AIM SHOW + TELL: Paper Scrap Birds, from the Vault

From 2014-2016 I chronicled my crafty endeavors on the site Adventures-in-Making. I’ve selected a few of those DIY’s, Recipes, and other posts to share on the site.


We’re not happy unless we’re making things- which means we have a whole slew of projects from the time before A-i-M. We thought we take time now-and-again to share some of these projects from the DIY vault. This one’s more of a Show + Tell, but it’s a great example of how you can add creativity into you life anywhere…. even with scraps.

Have I mentioned I am unable to throw anything away?

A few years ago, after printing and trimming massive quantities of cards, I was left with a treasure trove of cotton, cover-weight paper strips (which I have since started using to make handmade paper).

I grabbed a bottle of Elmer’s glue and started working them into simple Christmas decorations, using the strength of the stock, and a few tricky reinforcing pieces disguised as decoration. Eventually the pieces began to turn into birds, trees, and other fun critters.

I would find a picture of an animal, and work with the paper scraps until they started to take a shape I liked. It was fun trying to recreate animals with the strips, using just glue and the natural resistance of the cover-stock.

I enjoyed playing with them, and making scenes and patterns out of the shapes. Nothing beats a quick, simple exercise that uses scrap materials.

I’ve got to go now- there’s a box of black paper scraps calling my name.

AIM DIY: Watercolored Business Cards

Watercolored Business Cards
From 2014-2016 I chronicled my crafty endeavors on the site Adventures-in-Making. I’ve selected a few of those DIY’s, Recipes, and other posts to share on the site.

Last week I combined a few of my favorite things and letterpress printed A-i-M cards on scraps of cotton paper. I wanted to make them super special (and representative of our creative spirit) so I pulled out my handy-dandy liquid watercolors and went to town.  I tried a few different methods, and wanted to show how they turned out.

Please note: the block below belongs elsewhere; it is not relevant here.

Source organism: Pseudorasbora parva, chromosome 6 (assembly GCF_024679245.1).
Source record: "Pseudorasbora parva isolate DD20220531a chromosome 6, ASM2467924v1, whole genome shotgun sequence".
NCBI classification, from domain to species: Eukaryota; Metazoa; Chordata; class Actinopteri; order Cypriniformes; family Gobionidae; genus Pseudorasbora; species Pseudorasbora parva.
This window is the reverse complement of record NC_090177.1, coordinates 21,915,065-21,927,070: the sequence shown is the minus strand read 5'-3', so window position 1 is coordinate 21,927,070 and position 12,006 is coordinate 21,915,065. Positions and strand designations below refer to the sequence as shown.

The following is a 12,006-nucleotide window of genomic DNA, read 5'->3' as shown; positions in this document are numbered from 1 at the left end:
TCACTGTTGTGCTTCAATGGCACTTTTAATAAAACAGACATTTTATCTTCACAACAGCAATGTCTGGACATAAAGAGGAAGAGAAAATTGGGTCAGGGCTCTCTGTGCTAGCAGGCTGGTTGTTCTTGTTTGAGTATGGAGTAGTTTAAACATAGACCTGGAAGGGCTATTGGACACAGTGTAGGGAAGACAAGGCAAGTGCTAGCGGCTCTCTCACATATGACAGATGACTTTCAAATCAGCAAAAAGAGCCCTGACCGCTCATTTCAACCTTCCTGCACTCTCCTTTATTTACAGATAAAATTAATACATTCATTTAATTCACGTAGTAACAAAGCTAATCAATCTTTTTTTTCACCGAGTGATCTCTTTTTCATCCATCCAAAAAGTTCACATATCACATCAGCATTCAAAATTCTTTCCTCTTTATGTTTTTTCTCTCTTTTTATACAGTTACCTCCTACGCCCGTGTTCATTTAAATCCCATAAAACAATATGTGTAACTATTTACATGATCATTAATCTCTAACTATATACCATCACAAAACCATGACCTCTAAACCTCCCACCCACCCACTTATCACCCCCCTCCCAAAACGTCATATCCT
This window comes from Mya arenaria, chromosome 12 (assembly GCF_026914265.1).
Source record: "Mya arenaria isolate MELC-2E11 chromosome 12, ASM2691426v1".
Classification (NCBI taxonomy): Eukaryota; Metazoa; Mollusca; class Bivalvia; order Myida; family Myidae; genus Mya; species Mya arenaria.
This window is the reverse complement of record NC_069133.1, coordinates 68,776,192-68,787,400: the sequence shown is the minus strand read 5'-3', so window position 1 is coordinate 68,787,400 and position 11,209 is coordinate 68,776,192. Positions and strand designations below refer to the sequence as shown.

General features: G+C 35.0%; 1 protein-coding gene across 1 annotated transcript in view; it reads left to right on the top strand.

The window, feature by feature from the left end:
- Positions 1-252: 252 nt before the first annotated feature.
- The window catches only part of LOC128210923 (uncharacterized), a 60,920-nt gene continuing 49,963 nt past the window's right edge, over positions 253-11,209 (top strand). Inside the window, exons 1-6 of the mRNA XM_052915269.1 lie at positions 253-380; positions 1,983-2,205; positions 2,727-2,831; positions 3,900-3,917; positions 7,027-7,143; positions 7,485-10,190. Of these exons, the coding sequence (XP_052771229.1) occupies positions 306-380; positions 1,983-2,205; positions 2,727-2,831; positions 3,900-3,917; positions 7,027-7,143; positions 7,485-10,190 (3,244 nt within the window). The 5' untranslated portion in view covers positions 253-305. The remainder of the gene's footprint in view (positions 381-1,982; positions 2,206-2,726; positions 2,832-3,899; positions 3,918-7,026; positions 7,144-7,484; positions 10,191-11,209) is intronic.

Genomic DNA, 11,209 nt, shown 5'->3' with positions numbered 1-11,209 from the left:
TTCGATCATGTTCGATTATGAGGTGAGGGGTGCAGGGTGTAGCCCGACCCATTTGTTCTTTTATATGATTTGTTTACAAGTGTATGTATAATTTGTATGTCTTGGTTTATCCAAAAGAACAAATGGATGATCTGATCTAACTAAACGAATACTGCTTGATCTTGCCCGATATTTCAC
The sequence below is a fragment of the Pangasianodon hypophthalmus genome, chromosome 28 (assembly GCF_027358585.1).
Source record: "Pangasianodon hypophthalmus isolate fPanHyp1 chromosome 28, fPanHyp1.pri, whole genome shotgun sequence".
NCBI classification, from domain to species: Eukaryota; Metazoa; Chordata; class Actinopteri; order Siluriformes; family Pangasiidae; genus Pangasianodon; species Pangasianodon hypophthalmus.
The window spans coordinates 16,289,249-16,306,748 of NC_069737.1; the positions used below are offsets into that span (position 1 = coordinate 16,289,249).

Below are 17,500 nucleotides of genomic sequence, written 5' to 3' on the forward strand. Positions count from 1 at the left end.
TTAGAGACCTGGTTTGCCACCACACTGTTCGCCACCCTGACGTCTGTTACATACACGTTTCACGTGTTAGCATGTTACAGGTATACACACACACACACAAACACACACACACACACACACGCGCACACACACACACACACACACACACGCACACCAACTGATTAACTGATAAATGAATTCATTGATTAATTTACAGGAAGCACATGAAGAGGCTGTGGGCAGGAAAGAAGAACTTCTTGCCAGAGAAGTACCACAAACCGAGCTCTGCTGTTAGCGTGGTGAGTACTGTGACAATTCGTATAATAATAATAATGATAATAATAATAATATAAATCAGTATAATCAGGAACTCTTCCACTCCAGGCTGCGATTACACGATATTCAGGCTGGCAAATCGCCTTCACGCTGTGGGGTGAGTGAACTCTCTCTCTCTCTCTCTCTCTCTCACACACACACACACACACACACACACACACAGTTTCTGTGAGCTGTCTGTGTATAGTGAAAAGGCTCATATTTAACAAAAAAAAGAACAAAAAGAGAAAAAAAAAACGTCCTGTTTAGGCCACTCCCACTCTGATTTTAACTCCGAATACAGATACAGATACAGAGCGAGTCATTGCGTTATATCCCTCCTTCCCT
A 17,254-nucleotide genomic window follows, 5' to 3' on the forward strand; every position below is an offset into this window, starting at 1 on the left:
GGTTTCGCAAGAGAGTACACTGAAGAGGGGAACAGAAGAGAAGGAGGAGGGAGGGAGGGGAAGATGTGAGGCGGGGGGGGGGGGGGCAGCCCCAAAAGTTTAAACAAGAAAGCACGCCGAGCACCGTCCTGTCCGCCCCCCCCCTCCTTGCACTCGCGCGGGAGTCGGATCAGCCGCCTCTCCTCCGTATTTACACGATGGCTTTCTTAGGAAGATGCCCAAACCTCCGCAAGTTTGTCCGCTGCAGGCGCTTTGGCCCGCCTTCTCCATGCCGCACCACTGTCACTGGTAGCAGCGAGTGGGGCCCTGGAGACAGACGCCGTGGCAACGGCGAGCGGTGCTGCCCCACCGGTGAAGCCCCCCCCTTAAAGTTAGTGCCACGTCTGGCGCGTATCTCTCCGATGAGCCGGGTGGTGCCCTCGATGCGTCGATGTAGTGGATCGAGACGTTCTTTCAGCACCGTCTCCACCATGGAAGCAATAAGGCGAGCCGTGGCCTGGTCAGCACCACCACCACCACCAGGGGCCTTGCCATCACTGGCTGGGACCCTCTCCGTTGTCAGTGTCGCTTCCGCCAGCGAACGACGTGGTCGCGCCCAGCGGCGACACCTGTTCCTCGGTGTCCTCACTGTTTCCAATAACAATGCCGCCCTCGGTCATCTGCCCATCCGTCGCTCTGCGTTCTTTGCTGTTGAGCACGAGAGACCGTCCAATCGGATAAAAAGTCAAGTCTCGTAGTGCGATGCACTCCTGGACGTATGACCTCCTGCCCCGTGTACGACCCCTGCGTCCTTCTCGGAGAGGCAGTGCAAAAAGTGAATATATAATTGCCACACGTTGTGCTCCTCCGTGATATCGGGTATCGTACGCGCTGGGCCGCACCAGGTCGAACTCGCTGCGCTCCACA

I really like working with Blick Liquid Watercolor. I use it for my paper flowers, and pretty much everything else. I can water it down as much or as little as I want, and it washes out of everything I accidentally spill it on. (Very important. I’m a little messy.) I keep several plastic containers around to mix colors in.

The paper scraps were Crane Lettra 110# Cover, and I used a rubber based letterpress ink on them.

I think this would also work on other papers, including watercolor paper and uncoated card stock. You could also try adding your print with a stamp (like this tutorial from Akula Kreative) or use a non-watersoluble printing method (like a laser printer, or copier.)


Dipped and Dry Brushed

My first instinct was to take each card individually and dip it into a few colors. Some of them I then tapped on the table, to distribute drops, and some I used a dry brush to sweep through watercolor puddles.

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Edge Painting